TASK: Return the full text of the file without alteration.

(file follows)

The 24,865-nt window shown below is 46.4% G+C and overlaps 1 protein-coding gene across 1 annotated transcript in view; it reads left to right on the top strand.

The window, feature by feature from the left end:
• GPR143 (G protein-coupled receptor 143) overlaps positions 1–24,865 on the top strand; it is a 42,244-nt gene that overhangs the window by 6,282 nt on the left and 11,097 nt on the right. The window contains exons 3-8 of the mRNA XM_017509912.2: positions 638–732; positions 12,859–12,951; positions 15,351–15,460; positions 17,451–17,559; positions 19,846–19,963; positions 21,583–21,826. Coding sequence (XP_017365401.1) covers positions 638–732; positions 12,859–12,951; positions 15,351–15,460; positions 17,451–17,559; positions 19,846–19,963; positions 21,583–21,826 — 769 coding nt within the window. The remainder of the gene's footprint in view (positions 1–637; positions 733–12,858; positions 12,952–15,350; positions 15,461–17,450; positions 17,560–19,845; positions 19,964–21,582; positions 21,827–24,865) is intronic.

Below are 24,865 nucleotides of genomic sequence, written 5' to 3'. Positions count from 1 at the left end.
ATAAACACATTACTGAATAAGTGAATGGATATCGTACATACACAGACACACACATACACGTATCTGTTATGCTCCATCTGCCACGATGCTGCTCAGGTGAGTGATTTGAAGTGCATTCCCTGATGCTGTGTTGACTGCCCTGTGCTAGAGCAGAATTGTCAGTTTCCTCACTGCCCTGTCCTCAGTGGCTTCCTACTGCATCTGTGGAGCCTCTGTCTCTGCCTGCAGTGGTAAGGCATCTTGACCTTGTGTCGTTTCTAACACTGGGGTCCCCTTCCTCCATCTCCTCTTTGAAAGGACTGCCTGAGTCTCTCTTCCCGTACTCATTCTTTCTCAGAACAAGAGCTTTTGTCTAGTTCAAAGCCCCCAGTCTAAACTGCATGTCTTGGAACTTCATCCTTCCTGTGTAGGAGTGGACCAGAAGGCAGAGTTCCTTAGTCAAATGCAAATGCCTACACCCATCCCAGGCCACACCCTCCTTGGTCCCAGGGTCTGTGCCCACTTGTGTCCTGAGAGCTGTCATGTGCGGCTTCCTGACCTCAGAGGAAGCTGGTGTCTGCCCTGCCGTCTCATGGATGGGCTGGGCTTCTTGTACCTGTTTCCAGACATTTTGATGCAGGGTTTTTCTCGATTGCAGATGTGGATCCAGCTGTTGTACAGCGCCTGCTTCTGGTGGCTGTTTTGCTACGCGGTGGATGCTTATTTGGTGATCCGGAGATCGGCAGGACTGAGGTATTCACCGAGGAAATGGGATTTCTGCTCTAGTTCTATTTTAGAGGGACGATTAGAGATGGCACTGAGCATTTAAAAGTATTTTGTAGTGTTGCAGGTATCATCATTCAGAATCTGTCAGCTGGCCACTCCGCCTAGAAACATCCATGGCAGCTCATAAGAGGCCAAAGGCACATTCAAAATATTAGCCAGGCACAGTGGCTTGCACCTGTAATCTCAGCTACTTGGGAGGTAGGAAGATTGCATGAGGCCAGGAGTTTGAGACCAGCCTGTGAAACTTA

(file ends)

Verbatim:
The 24,865-nt window shown below is 46.4% G+C and overlaps 1 protein-coding gene across 1 annotated transcript in view; it reads left to right on the top strand.

The window, feature by feature from the left end:
• GPR143 (G protein-coupled receptor 143) overlaps positions 1–24,865 on the top strand; it is a 42,244-nt gene that overhangs the window by 6,282 nt on the left and 11,097 nt on the right. The window contains exons 3-8 of the mRNA XM_017509912.2: positions 638–732; positions 12,859–12,951; positions 15,351–15,460; positions 17,451–17,559; positions 19,846–19,963; positions 21,583–21,826. Coding sequence (XP_017365401.1) covers positions 638–732; positions 12,859–12,951; positions 15,351–15,460; positions 17,451–17,559; positions 19,846–19,963; positions 21,583–21,826 — 769 coding nt within the window. The remainder of the gene's footprint in view (positions 1–637; positions 733–12,858; positions 12,952–15,350; positions 15,461–17,450; positions 17,560–19,845; positions 19,964–21,582; positions 21,827–24,865) is intronic.

Below are 24,865 nucleotides of genomic sequence, written 5' to 3'. Positions count from 1 at the left end.
ATAAACACATTACTGAATAAGTGAATGGATATCGTACATACACAGACACACACATACACGTATCTGTTATGCTCCATCTGCCACGATGCTGCTCAGGTGAGTGATTTGAAGTGCATTCCCTGATGCTGTGTTGACTGCCCTGTGCTAGAGCAGAATTGTCAGTTTCCTCACTGCCCTGTCCTCAGTGGCTTCCTACTGCATCTGTGGAGCCTCTGTCTCTGCCTGCAGTGGTAAGGCATCTTGACCTTGTGTCGTTTCTAACACTGGGGTCCCCTTCCTCCATCTCCTCTTTGAAAGGACTGCCTGAGTCTCTCTTCCCGTACTCATTCTTTCTCAGAACAAGAGCTTTTGTCTAGTTCAAAGCCCCCAGTCTAAACTGCATGTCTTGGAACTTCATCCTTCCTGTGTAGGAGTGGACCAGAAGGCAGAGTTCCTTAGTCAAATGCAAATGCCTACACCCATCCCAGGCCACACCCTCCTTGGTCCCAGGGTCTGTGCCCACTTGTGTCCTGAGAGCTGTCATGTGCGGCTTCCTGACCTCAGAGGAAGCTGGTGTCTGCCCTGCCGTCTCATGGATGGGCTGGGCTTCTTGTACCTGTTTCCAGACATTTTGATGCAGGGTTTTTCTCGATTGCAGATGTGGATCCAGCTGTTGTACAGCGCCTGCTTCTGGTGGCTGTTTTGCTACGCGGTGGATGCTTATTTGGTGATCCGGAGATCGGCAGGACTGAGGTATTCACCGAGGAAATGGGATTTCTGCTCTAGTTCTATTTTAGAGGGACGATTAGAGATGGCACTGAGCATTTAAAAGTATTTTGTAGTGTTGCAGGTATCATCATTCAGAATCTGTCAGCTGGCCACTCCGCCTAGAAACATCCATGGCAGCTCATAAGAGGCCAAAGGCACATTCAAAATATTAGCCAGGCACAGTGGCTTGCACCTGTAATCTCAGCTACTTGGGAGGTAGGAAGATTGCATGAGGCCAGGAGTTTGAGACCAGCCTGTGAAACTTA